In a TV commercial for The Olive Garden chain of restaurants, there is a tagline that says “when you’re here, you’re family” Last night, eight of us dined at Modo Mio on W. Girard Avenue in Philly and we were made to feel like family. More importantly, we loved the food!
It was the same group from our “Winter Weekend in Avalon”, we had just taken in the BodyWorld display at the Franklin Institute, and had chosen Modo Mio for dinner based on a visit I had there last summer. We had a very early 5:00 P.M. reservation and were the first party to arrive at the restaurant. Modo Mio features a four course $35.00 Tasting Menu (Menu Tourista) and although items are priced individually on the menu, this Tasting Menu makes the most sense. It includes items from the Antipasti, Pasta, Secondi (meat entrees) and Dessert. The Contorni (various veggies or potatoes) can be ordered for the table at $5.00 per item. The system makes sense and offers a wide variety of choices in each category.
Did we bring any wine with us? We most certainly did! We had five wines with everyone of them being a winner. Left to right below we have the 2008 Punto Final, Malbec,the 2005 B Cellars “Blend 25” Cabernet/Syrah, the 2007 Copain Syrah “Tous Ensemble”, Mendocino County, the 2005 Frank Family Napa Cabernet and the 2007 B Side Cabernet Sauvignon. It’s unusual when five wines are equally appealing and even more unusual to have everyone agree with that assessment. I think our entire table felt the same way. Each wine delivered great flavor, true to its varietal and went well with the hardy Italian food. Ahhhhh, the food, where do I start?
Well, most of the table chose to start with an item that was NOT on the regular menu, a crab and marscapone cake with truffle and fennel sauce. If this was a preview of what was to come we were REALLY going to enjoy our meal.
Caryl G.. had this item to the left and it looked and tasted unusual in a good way. It was called Frico, fried Montasio cheese, potatoes, porcini mushroom conservata. I tasted it though and liked it. A few people had the mussels which were offered in red or white sauce, spicy or plain. A couple of the guys were begging for more bread to dip in the sauces, our waiter, Maher, would politely refuse saying he didn’t want them to fill up on bread, and then he would discreetly have additional bread delivered to those who requested it. Maher was a pleasure the entire evening.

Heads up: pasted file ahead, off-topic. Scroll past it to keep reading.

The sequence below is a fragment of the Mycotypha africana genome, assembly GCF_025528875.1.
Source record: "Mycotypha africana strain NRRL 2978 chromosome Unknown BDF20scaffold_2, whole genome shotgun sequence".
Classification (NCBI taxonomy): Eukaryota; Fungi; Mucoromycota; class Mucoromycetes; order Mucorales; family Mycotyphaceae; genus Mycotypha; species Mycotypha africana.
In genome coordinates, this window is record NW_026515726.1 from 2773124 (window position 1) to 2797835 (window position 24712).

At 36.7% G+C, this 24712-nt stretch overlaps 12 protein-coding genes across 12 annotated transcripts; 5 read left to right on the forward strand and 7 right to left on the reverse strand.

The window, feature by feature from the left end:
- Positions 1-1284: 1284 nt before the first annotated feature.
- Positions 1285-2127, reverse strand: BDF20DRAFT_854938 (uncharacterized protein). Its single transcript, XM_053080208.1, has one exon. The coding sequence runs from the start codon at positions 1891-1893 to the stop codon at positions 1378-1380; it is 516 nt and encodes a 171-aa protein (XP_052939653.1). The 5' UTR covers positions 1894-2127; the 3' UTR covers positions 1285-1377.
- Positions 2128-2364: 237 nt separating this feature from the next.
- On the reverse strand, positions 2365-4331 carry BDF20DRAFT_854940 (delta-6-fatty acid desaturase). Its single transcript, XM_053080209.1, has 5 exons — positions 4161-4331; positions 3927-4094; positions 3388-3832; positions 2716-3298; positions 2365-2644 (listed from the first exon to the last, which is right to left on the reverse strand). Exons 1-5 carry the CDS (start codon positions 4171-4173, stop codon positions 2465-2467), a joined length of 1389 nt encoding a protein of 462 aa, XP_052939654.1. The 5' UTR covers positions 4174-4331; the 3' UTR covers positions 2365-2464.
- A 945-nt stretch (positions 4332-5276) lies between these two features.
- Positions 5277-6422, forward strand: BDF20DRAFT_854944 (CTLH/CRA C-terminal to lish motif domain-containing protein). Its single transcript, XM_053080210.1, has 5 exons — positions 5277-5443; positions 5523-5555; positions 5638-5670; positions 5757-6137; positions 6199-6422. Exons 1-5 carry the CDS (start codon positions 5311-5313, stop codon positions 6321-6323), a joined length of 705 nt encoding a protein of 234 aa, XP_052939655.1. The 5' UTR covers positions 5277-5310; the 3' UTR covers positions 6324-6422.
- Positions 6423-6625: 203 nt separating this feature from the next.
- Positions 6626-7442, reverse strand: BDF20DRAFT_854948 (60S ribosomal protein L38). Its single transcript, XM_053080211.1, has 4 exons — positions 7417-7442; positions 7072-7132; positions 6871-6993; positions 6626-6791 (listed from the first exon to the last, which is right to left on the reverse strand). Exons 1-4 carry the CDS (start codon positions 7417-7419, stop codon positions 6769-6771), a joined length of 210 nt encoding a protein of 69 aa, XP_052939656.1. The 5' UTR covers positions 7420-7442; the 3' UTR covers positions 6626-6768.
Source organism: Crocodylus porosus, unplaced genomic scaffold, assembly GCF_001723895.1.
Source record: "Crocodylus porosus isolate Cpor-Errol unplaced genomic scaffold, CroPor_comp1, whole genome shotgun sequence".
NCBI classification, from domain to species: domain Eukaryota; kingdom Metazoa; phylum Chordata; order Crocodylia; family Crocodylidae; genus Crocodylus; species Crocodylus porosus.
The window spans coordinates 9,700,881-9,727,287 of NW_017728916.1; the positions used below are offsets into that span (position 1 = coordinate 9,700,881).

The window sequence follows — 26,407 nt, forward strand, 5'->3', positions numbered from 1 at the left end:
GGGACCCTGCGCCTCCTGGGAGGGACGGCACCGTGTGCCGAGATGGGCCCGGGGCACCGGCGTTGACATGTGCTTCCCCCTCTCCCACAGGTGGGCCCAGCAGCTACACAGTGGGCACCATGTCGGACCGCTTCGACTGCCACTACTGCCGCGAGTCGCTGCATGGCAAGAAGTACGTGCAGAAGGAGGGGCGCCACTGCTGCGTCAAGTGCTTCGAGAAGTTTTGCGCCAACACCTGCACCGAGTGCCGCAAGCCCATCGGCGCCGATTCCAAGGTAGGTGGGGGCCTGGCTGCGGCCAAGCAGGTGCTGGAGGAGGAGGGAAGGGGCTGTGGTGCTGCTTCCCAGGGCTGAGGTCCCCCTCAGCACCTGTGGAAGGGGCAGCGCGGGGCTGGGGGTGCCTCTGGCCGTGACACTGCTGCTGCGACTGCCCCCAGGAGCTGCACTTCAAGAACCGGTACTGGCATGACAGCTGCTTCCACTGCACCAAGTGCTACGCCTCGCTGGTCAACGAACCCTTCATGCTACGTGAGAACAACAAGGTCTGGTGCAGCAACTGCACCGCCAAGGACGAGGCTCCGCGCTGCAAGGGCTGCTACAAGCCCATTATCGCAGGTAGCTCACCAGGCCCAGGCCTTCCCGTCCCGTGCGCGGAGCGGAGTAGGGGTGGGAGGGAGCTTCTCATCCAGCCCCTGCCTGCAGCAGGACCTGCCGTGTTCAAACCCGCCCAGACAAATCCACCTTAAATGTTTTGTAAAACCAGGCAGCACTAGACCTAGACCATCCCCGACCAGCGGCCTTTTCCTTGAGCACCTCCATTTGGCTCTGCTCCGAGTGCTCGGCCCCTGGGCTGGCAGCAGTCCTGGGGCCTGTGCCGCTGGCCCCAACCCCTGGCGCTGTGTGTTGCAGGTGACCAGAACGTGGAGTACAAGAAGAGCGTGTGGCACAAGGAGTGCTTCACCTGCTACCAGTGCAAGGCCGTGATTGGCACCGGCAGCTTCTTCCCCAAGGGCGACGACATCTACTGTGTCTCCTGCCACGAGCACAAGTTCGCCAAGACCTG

Now it was time for the pasta dish with the majority of the table opting for the Lasagna della Nonna, grandmother’s lasagna with sausage and meatballs, hard cooked egg, raisins and mozzarella (yes that DOES say raisins). This was delicious! It had a certain sweetness, probably something to do with the raisins and if you are thinking, “I don’t want sweetness in my lasagna”, and I wouldn’t blame you for thinking that, you just have to try this dish to see just how good it was, and all of us agreed.
The non-lasagna group all chose the Bucatini Amartriciano, thick, hollow spaghetti, spicy plum tomato, Pecorino Romano. The key phrase here is SPICY plum tomato. My wife Kathy thought the spicy should possibly be changed to “blazing fire in your mouth” plum tomato. I think I had this pasta on my first visit. It’s one of those dishes where you keep your wine and water glass at the ready and keep eating while your mouth begs you to cease input but it’s just too good to stop.
My entree for the evening was also from the “specials” list, Mariale, grilled pork tenderloin, gorgonzolla fonduta, cabbage, agrodolce and walnuts. The combination of flavors was wonderful with the Contorni we had chosen for the table (roasted rosemary potatoes, broccoli rabe with garlic and lemon and egg-battered cauliflower with parmesan and lemon) adding just the right touch to complete the meal.
A couple of our more adventurous diners selected another of the evenings “specials”, the Orata, a white fish similar to Bronzino, oven roasted with fresh lemon, olive oil, capers and herbs. They seemed happy with their choice and I heard no complaints. Gerry and Kathy had the veal cheeks. On the menu it was listed as Guance, veal cheeks, chef’s choice, trust him. They trusted him and had no regrets.
Kathy B. chose the Gatto, potato and eggplant torta, broccoli rabe, fresh mozzarella and hazelnut brown butter. The addition of the eggplant would exclude it from my own choice but Cathy found it excellent and that’s what counts.
As we finished our meal, Gerry, John G. and John B. stepped outside for their ritual after-dinner cigar. While there they encountered chef/owner, Peter McAndrews who was returning from Paesano’s, a sandwich shop across the street that he also owns. Paesano’s is not just ANY sandwich shop. It has garnered rave reviews from a number of different critics and “Best of” honors from a few different sites for their unusual and tasty sandwich creations. McAndrews has recently opened a second Paesano’s at 9th and Christian in the Italian Market.
Pictured here are John B. from our dinner party with Chef Peter McAndrews and our server for the evening, Maher. Chef was nice enough to spend a few minutes chatting with us and telling us all about Modo Mio and his other culinary ventures. We ended the meal with a couple trays
of all of their desserts as a “sampler”. It would be hard to pick one over the other as they were all delicious. The flourless chocolate cake was my personal favorite. As I mentioned earlier, we really did feel like family during our dinner experience at Modo Mio. Chef McAndrews certainly demonstrated that an Irishman can cook Italian and do it well.
The food and atmosphere at Modo Mio are first class. Do yourself a favor and make reservations for this outstanding BYOB in the Northern Liberties section of Philadelphia.
I neglected to mention that Chef McAndrews treated our entire table to a round of Sambuco providing the perfect exclamation point to a great meal.